Previews and Promises: Wanting More

This is our final post in the series Previews and Promises. For the rest of the series, click these links.

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A good movie preview will be so impressive that it will almost distract you from enjoying the movie that brought you to the theater in the first place. The preview will be tattooed in your mind and the daily countdown to the release date will pass ever so slowly. A good movie preview will always leave us wanting more.

The life of a disciple of Jesus Christ is a process of daily transformation. We often do not see ourselves progress, but, at various moments in our walk, we realize that something in us is changing or has already changed. There comes a point where reading the Sermon on the Mount no longer feels like a list of impossible demands placed upon our limited human hearts, but rather realistic expectations of a renewed heart. The more one becomes recreated in Christ through his sacrifice and grace the more one begins to reflect his nature.

The more we let Jesus into our lives, the more he is revealed in and through us. We are born again in him, and therefore we find unity in our character with his.  At this point we no longer view certain things in the same light as we used to. To begin with, troubles no longer seem like the end of the world. Our jobs cease to define us.  Our relationships cease to guide us.  Our money ceases to control us. The more we become privy to the foretastes of heaven the more we realize that all earthly things do pass away but the joys of heaven are ongoing, without end. As we walk deeper into this new life and existence in the spirit, there emerges a push and pull on the heart of two very different worlds.  While we value the time and opportunities God has prepared for us in this world, we anxiously anticipate finally seeing and being with the Lord. Paul puts it perfectly in his letter to the Philippians:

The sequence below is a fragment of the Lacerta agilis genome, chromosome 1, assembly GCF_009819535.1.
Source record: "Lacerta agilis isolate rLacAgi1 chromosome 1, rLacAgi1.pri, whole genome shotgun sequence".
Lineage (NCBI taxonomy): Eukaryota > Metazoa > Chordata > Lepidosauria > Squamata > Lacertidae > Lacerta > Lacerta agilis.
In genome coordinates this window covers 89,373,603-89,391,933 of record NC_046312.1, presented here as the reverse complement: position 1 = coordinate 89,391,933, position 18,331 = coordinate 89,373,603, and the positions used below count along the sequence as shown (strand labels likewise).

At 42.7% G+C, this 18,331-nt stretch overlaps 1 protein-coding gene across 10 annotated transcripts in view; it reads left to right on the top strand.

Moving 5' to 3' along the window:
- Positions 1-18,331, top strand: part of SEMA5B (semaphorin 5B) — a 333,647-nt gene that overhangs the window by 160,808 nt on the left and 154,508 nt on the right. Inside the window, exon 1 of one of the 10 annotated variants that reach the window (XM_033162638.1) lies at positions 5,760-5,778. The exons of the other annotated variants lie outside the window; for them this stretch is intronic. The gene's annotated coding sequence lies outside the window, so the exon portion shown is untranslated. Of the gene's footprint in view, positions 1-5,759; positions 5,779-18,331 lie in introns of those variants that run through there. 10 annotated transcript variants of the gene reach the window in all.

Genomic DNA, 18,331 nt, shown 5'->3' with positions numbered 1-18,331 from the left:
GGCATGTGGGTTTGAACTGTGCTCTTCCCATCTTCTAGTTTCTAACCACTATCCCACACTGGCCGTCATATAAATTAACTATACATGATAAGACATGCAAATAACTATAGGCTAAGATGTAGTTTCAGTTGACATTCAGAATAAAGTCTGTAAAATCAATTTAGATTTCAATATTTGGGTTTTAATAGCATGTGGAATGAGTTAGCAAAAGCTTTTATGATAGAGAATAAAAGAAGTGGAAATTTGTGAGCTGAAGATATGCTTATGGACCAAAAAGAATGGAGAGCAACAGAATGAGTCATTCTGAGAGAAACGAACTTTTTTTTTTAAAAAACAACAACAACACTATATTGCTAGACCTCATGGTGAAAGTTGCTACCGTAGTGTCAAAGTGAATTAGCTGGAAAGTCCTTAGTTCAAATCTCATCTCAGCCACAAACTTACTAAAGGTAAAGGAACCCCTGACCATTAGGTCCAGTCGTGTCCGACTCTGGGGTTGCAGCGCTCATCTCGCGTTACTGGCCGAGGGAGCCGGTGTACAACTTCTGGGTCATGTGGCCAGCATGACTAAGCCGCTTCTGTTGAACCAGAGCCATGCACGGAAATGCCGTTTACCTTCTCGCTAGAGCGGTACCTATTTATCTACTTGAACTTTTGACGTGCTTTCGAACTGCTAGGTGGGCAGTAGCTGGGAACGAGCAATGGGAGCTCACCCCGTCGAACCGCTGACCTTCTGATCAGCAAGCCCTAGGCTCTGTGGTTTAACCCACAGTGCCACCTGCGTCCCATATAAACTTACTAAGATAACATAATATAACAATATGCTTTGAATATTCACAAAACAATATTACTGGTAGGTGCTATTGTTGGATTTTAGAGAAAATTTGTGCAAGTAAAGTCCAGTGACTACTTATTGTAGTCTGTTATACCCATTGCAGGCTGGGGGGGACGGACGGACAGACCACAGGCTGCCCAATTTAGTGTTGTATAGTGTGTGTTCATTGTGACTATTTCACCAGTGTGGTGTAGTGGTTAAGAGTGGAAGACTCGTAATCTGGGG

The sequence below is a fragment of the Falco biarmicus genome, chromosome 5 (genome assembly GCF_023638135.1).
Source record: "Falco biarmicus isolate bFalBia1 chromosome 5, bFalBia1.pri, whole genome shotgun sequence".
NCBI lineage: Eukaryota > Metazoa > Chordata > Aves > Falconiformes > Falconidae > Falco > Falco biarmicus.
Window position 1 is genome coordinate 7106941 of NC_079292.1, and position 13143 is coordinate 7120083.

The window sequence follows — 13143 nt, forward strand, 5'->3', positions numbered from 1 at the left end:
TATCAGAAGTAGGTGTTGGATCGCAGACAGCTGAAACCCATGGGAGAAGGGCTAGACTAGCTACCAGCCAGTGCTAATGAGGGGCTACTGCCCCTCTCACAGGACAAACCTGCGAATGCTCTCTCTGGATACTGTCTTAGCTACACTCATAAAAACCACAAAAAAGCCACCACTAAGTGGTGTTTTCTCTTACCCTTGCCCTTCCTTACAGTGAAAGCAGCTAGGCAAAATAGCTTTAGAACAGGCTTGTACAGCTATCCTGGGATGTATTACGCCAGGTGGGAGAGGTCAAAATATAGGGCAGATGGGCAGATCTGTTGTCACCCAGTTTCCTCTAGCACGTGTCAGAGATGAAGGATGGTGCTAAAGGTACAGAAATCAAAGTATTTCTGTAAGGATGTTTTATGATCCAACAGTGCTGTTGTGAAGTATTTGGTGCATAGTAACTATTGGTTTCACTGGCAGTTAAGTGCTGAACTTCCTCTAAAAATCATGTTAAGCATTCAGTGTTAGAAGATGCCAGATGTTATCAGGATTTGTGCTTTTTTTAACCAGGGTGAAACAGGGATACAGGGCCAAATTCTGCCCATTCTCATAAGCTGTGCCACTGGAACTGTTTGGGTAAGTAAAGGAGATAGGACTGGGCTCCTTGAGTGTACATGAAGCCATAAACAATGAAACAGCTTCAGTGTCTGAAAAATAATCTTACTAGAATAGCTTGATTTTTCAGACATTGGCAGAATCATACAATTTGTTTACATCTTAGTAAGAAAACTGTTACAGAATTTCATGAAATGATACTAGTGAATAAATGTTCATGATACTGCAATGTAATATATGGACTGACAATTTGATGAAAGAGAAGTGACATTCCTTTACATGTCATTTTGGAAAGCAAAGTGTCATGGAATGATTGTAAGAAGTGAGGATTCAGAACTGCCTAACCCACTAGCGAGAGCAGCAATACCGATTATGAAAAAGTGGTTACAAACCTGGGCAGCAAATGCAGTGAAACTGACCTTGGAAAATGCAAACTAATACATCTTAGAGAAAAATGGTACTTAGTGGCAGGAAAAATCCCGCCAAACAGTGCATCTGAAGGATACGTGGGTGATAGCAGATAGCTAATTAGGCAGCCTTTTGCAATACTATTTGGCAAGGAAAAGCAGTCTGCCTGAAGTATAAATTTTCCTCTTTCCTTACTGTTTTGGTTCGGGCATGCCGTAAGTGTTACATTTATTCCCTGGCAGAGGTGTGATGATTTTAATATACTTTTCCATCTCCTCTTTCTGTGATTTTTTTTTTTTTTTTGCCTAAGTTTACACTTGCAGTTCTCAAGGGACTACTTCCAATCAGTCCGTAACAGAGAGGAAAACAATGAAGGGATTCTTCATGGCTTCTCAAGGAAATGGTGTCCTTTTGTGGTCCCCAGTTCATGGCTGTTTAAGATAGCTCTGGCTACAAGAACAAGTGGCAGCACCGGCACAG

22 If I am to go on living in the body, this will mean fruitful labor for me. Yet what shall I choose? I do not know! 23 I am torn between the two: I desire to depart and be with Christ, which is better by far; 24 but it is more necessary for you that I remain in the body. 25 Convinced of this, I know that I will remain, and I will continue with all of you for your progress and joy in the faith, 26 so that through my being with you again your boasting in Christ Jesus will abound on account of me. (Philippians 1:22-26)

The words “death” and “the end” loom over our lives, applying pressure in one direction or another. We know how fragile this life is, and how with each passing day we inch closer to the end and further from the beginning. Many people are scared of death. This fear is completely understandable. For most of us, life is enjoyable, but perhaps more than that, it is known. Death is an end we know nothing about.  We never like to see the end of something familiar and good and death signals such an end. With the knowledge of death constantly looming overhead, we feel pressure to achieve or become something in the time we have left. It is the resurrection of Jesus Christ that breaks that chain.

Jesus proclaims that to believe in him is to have life, not death. And in his words we come to the understanding that this life is simply a preview for something else, something wonderful and confidently promised and assured. Whenever Jesus speaks about heaven in the Gospels, he always says that it is “like” something. The reason he teaches about heaven in this way is because to describe heaven accurately to a human mind is to be describing something completely unimaginable, incomprehensible and impossible for a human mind to fully understand. He uses the word “like” is because it is “like” nothing else we totally know of yet.  Therefore, there exists no true comparison for us to appropriately use.

In his brief, powerful dialogue with the thief hanging next to him on the Cross, Jesus clearly believed in the place he so confidently promised to lead the man after their suffering was to end.  Jesus described it as “paradise,” and so we must believe it to be, a place of life in Jesus that does not come to an end. Forever enjoying the presence of the Savior. For the Christian, this desire for Heaven isn’t about what we will get or see or do there, but about knowing Jesus completely. This process begins here in this life, but not until Heaven will all the work of God in us be made complete.

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